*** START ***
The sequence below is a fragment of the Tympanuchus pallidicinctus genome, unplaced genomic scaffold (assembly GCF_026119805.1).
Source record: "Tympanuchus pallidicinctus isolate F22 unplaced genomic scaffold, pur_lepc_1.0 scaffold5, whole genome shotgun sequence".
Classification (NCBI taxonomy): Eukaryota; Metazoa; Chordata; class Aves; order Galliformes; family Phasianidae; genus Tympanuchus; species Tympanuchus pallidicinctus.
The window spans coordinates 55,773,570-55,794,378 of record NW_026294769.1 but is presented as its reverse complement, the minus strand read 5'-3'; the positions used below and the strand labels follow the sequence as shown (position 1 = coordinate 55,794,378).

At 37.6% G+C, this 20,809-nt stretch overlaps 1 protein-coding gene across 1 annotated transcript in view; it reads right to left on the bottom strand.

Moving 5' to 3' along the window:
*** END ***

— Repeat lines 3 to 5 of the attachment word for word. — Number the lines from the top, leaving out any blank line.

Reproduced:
Classification (NCBI taxonomy): Eukaryota; Metazoa; Chordata; class Aves; order Galliformes; family Phasianidae; genus Tympanuchus; species Tympanuchus pallidicinctus.
The window spans coordinates 55,773,570-55,794,378 of record NW_026294769.1 but is presented as its reverse complement, the minus strand read 5'-3'; the positions used below and the strand labels follow the sequence as shown (position 1 = coordinate 55,794,378).

At 37.6% G+C, this 20,809-nt stretch overlaps 1 protein-coding gene across 1 annotated transcript in view; it reads right to left on the bottom strand.